The biggest problem with Funny Books, the second film from Austin-based production company Twitchy Dolphin, is also the aspect it makes the least sense to criticize. Complaining that this film, which follows the lives of three comic-book-store employees, makes too many geek references is like griping about the gratuitous hardcore sex in Deep Throat. Funny Books features the appropriate amount of hardcore sex for its subject matter (as in zero), but it somehow manages to reference more pop-culture ephemera than should be legally allowed in a 90-minute span, even in a film about people who base their entire existence on the stuff. Before the opening credits roll, we get riffs on 24 and James Bond and really obvious, tired ones at that. Some allusions seem dictated by setting (the ongoing battle between DC and Marvel fans), and a few are ridiculous unto awesome (a customer who talks only in a fake movie-trailer-guy voice, a rival shop clerk who’s appropriated the identity of Superfriends’ Solomon Grundy), but many are so familiar they’ve become predictable and tedious with overuse. (How many more times must we watch characters reenact the statue-snatching scene from Raiders of the Lost Ark?) And all too often, the film’s guilty of the unforgivable Epic Movie sin — passing off the reference itself as a punchline. A customer who delivers a lengthy monologue demanding an issue of White Hating Coon from Chasing Amy, for example, is dismissed as “some guy who’s seen too many Kevin Smith movies.”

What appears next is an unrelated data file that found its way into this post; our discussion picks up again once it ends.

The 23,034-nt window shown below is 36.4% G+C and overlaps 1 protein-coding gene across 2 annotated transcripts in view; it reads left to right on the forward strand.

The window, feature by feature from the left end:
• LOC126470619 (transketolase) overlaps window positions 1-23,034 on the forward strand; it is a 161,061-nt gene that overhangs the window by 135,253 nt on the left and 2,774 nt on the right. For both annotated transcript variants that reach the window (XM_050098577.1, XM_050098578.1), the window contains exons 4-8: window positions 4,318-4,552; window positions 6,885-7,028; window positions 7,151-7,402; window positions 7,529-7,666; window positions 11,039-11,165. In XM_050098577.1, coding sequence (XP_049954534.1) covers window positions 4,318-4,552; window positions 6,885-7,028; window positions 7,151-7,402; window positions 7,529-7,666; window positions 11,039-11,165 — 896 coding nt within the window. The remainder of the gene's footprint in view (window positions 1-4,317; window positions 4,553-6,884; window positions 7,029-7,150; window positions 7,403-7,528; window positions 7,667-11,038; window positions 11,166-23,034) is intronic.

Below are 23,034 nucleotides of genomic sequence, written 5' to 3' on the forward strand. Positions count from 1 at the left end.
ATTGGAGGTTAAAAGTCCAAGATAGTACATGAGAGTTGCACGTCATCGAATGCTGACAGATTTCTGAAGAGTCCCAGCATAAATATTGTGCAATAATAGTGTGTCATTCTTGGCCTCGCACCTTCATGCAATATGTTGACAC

The meta-joke here, of course, is that Funny Books writer-director James Christopher invites the same criticism. Like Smith’s Clerks, with its memorable argument over a minor Star Wars plot point, Funny Books seems at least as interested in examining the impact pop culture has on average people as it is in contributing something new to the zeitgeist, but Christopher’s film absent of its reference points would probably cease to exist.
The plot is simple: Comic-store employee and frustrated comic artist Wally (Morris) must choose between girlfriend Mary (Dunbar) and friend Gwen (Larson) (just like Spider-Man, get it?) while his co-workers Felicia (Chan) and Arthur (Shirley) try to recover their boss’s missing copy of Action Comics #1 before he sells the store. The romantic angle quite expectedly pits unsupportive, bitchy Mary (who, in addition to refusing to read comics and demanding Wally take a job at her dad’s advertising agency, actually tells him “I’m a princess, goddammitt, and you’re a loser!”) against Gwen, a soft-spoken Girl With Glasses. Gwen doesn’t just believe in Wally’s dreams (within seconds of seeing his work, she compares it to that of artists Michael Turner and Jim Lee), she can make them come true almost instantly, thanks to her magical girl powers. The b-story is more fun to watch — mainly because Shirley is perfectly cast as the stereotypical comic-book-store guy, too resentful of the non-nerd world to sell anything to customers he deems unworthy — but just as predictable and tacked-on. Both plots seem thrown in as an excuse for all the goofing off and comic-culture riffs, but Funny Books works best when it isn’t working toward anything. All problems aside, if you’re the right kind of geek, a film that announces plot twists with a record-scratch sound effect not once but twice, and fetishizes boning in the same room as the first Superman comic should be nigh-on critic-proof.
Funny Books screens 4 p.m. Saturday, August 15, at Alamo Drafthouse Westlakes (1255 SW Loop 410), and is available now on DVD from amazon.com.